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# Real numbers

The set of real numbers is a totally ordered and complete (though not algebraically closed) uncountable set of points, which can be thought of as constituting a [doubly] infinitely long line called the number line or real line, where the points corresponding to rational numbers form a dense and countable subset of the reals, and where the points corresponding to rational integers are equally spaced by one and include 0. Some real numbers include the integer –47, the rational number $\scriptstyle \frac{854513}{138} \,$, the (arithmetic) algebraic numbers $\sqrt[3]{2} \,$ and the "simple" (although the number of [+, −, *, /, , ^, √] operations must be finite, it is unbounded)

$\frac{\sqrt[101]{19} + 127 \sqrt[29]{257 + \sqrt[67]{13 + \sqrt{71}}}}{87 - 64 \sqrt[997]{97}},$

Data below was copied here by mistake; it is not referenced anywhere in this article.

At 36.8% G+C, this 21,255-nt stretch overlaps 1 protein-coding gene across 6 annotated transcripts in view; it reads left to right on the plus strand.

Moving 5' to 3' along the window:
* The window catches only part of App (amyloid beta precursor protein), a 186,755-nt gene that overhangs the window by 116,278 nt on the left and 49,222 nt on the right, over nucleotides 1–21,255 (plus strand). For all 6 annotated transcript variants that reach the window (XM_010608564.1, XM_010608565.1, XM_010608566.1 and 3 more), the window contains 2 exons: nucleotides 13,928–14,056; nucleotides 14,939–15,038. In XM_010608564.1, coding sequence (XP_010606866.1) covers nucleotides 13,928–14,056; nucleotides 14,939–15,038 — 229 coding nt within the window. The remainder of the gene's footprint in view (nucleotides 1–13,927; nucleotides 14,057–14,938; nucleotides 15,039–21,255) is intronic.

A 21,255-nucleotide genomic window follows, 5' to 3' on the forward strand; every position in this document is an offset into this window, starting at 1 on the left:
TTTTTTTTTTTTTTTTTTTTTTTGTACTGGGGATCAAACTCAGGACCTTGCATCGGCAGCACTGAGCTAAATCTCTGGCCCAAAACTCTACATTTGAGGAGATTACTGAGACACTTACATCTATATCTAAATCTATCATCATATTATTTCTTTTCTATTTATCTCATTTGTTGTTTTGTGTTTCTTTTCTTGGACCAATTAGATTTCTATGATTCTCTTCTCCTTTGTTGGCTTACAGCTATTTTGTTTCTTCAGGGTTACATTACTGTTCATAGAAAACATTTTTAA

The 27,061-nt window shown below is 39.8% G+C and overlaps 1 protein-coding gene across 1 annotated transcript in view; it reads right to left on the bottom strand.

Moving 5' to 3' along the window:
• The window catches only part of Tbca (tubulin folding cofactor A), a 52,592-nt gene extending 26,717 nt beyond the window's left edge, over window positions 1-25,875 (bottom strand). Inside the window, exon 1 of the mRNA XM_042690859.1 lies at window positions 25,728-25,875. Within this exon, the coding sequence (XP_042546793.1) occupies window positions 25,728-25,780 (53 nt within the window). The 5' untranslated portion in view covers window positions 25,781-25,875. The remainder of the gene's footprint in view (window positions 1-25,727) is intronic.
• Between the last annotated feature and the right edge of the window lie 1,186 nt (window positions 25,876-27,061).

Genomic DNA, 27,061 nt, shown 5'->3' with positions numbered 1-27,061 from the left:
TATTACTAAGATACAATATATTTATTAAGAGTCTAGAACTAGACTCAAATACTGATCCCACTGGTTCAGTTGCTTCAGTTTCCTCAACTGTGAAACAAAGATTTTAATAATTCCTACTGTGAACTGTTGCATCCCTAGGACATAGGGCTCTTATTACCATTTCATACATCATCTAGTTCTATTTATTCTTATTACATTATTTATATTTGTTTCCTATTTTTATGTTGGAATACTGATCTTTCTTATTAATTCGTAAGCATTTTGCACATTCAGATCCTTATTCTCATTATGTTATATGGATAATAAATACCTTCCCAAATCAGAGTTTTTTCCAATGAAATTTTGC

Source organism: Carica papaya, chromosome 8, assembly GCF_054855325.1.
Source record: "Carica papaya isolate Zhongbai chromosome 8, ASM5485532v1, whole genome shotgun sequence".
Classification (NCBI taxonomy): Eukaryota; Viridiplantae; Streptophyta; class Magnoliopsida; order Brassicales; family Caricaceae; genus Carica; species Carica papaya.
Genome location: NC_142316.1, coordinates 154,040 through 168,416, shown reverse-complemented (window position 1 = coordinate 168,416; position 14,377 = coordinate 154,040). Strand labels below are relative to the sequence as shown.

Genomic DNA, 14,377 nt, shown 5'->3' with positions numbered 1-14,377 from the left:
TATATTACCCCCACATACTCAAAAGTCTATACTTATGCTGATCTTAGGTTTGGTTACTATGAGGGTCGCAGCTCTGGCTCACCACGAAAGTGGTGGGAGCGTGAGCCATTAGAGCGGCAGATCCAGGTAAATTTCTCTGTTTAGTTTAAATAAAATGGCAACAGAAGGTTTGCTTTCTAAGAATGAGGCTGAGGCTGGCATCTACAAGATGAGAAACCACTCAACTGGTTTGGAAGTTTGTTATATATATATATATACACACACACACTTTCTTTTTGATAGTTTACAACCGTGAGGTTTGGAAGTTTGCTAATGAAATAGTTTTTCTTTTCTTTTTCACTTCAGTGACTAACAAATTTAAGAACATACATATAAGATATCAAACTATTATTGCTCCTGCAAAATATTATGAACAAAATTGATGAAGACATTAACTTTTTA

[the real part of] the (nonarithmetic) algebraic integers which are the roots of the quintic monic polynomial x5 + x + 1 = 0, and the transcendental number $\scriptstyle \pi \,$. The computable real numbers constitute a countable subset of the real numbers, which implies that most real numbers are uncomputable.

The set of real numbers is usually denoted $\scriptstyle \R \,$.[1]

The set of [real] algebraic numbers $\mathbb A \cap \R$ (real roots of $\Z(x)$) is a dense (though not complete) countable subset of the set of real numbers. The set of rational numbers $\scriptstyle \Q \,$ (quotient field of the ring of integers) is a dense (though not complete) countable subset of the set of real numbers.

The set of complex numbers is the algebraic closure of the reals. A complex number z has a real part $\scriptstyle \Re(z) \,$ and an imaginary part $\scriptstyle \Im(z) \,$ (either or both may be 0). For example, if $\scriptstyle z \,$ is one of the complex cubic roots of –12, then $\scriptstyle \Re(z) \,\approx\, 1.14471424 \,$.

## Notes

1. Miller, Steven J.; Takloo-Bighash, Ramin (2006). An Invitation to Modern Number Theory. Princeton and Oxford: Princeton University Press. p. xix.